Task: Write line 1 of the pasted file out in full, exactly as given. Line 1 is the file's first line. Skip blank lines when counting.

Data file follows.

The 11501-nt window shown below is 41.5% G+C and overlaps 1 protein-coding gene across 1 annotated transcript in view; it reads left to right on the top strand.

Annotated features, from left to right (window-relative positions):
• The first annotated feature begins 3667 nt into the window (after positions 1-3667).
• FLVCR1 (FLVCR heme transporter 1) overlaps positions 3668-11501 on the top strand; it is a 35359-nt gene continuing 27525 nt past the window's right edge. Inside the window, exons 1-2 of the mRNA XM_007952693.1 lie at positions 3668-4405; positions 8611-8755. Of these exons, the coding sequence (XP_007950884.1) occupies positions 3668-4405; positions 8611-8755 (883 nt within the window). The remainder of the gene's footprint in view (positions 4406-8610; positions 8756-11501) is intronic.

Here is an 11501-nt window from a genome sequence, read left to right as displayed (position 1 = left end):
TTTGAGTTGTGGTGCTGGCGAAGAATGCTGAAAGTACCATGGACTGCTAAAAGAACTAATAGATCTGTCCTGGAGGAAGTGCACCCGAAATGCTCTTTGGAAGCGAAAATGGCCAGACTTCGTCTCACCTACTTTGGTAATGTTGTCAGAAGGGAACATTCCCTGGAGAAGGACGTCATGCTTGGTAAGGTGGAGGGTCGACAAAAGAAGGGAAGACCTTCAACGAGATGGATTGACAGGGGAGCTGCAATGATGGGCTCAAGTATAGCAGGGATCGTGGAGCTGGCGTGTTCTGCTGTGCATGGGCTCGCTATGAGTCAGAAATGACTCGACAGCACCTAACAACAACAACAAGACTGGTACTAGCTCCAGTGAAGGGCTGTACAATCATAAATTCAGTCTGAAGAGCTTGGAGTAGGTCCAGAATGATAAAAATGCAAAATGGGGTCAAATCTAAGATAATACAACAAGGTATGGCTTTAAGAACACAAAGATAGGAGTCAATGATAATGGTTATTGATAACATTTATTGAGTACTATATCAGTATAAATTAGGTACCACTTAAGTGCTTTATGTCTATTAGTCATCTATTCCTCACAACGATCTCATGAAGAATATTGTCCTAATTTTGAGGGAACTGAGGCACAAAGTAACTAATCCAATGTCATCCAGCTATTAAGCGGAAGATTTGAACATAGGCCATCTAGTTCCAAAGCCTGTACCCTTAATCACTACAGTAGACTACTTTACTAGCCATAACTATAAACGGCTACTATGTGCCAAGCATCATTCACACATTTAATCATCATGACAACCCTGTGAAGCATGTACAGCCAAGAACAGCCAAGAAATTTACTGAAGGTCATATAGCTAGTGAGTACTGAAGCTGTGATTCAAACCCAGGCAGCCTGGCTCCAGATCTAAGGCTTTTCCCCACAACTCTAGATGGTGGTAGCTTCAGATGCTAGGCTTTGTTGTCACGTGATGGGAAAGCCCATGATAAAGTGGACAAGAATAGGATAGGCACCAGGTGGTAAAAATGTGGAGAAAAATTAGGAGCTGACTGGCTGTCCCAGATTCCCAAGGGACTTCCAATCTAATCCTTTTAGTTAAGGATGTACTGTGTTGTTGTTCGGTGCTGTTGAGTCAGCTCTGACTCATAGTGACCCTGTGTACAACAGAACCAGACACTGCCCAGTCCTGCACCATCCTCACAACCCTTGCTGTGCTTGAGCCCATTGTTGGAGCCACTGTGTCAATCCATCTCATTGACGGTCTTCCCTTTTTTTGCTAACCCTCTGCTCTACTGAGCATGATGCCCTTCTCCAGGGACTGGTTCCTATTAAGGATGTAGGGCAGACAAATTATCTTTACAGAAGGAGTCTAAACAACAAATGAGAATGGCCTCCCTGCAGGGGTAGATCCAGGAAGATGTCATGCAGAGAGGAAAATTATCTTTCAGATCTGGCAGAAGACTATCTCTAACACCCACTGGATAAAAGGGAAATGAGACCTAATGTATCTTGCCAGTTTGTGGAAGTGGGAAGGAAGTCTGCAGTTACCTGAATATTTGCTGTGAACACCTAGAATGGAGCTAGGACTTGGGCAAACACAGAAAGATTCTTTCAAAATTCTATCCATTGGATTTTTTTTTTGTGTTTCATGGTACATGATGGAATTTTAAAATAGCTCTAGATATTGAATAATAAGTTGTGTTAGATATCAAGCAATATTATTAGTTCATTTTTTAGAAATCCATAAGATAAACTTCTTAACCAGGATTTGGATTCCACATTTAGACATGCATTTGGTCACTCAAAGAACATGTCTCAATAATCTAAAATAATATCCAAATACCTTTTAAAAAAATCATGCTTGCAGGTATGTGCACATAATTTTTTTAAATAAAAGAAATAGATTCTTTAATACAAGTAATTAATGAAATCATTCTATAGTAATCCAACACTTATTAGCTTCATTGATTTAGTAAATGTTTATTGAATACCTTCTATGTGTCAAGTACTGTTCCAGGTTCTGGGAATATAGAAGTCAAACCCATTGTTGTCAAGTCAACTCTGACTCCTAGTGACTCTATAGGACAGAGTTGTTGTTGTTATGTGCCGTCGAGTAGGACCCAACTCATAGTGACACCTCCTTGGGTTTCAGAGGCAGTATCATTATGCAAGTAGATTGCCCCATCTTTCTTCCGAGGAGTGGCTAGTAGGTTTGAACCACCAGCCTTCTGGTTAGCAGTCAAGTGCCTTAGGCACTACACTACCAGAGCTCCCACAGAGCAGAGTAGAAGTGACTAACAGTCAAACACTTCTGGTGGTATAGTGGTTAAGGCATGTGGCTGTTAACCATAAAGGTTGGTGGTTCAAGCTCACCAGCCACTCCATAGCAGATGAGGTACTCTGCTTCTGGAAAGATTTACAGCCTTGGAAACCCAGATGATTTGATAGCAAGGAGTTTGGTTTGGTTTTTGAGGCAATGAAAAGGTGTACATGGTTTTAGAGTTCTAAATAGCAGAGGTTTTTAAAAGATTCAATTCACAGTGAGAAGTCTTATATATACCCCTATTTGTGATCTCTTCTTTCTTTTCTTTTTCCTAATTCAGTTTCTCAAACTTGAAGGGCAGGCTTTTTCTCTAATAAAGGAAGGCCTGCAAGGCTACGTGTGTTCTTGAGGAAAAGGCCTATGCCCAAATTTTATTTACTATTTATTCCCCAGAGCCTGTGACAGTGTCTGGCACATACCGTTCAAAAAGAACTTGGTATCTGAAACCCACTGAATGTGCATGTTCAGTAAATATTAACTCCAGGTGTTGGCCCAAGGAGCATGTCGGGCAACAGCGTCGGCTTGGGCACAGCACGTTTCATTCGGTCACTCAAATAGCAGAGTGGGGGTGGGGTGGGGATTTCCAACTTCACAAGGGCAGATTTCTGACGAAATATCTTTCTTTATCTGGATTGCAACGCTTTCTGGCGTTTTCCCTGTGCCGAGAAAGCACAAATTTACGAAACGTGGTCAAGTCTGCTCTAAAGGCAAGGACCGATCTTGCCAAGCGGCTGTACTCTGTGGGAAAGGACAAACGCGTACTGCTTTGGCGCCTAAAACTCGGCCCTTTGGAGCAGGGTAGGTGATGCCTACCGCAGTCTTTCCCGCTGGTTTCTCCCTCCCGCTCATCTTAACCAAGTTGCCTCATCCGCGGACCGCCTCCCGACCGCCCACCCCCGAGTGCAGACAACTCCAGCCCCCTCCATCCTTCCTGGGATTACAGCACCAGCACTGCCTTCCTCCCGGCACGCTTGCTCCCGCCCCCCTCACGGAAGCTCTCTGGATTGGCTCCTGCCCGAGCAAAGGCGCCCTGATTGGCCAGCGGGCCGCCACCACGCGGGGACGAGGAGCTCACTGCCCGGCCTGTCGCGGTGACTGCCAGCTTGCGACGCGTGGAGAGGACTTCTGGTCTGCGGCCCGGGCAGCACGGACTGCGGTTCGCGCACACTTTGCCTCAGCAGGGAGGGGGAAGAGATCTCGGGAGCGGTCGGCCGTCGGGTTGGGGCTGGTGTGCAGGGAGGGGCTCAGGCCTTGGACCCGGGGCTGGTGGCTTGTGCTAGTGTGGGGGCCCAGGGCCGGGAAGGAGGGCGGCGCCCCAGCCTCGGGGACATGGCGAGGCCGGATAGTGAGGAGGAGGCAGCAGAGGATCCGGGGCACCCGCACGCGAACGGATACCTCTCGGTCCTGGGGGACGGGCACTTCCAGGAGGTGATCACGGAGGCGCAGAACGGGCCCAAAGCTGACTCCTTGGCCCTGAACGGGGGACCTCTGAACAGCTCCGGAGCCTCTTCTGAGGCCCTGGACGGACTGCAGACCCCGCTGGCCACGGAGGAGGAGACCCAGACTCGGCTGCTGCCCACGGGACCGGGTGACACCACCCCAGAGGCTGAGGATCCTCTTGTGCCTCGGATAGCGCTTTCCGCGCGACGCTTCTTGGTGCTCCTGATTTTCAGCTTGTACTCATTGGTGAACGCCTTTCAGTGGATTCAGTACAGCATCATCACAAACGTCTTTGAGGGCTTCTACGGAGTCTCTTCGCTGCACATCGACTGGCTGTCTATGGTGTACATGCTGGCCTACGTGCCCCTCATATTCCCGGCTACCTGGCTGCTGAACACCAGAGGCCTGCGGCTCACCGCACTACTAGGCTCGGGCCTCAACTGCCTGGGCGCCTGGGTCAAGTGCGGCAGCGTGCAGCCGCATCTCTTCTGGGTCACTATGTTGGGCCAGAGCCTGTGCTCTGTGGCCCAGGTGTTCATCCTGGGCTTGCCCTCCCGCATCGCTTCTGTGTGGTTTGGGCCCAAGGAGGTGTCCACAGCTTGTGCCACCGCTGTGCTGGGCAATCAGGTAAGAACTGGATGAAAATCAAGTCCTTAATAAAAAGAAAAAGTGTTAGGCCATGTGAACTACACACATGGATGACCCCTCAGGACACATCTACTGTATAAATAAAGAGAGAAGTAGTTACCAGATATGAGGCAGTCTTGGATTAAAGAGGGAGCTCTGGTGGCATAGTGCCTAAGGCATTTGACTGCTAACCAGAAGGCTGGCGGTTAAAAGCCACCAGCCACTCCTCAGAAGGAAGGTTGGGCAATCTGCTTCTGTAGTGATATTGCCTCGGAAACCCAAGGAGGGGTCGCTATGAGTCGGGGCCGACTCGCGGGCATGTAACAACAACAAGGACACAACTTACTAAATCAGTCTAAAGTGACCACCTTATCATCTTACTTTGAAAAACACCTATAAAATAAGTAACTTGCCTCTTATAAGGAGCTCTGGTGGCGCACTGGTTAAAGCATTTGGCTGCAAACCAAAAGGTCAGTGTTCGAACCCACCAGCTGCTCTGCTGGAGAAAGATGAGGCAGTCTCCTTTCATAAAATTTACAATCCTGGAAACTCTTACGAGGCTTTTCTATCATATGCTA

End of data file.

The 11501-nt window shown below is 41.5% G+C and overlaps 1 protein-coding gene across 1 annotated transcript in view; it reads left to right on the top strand.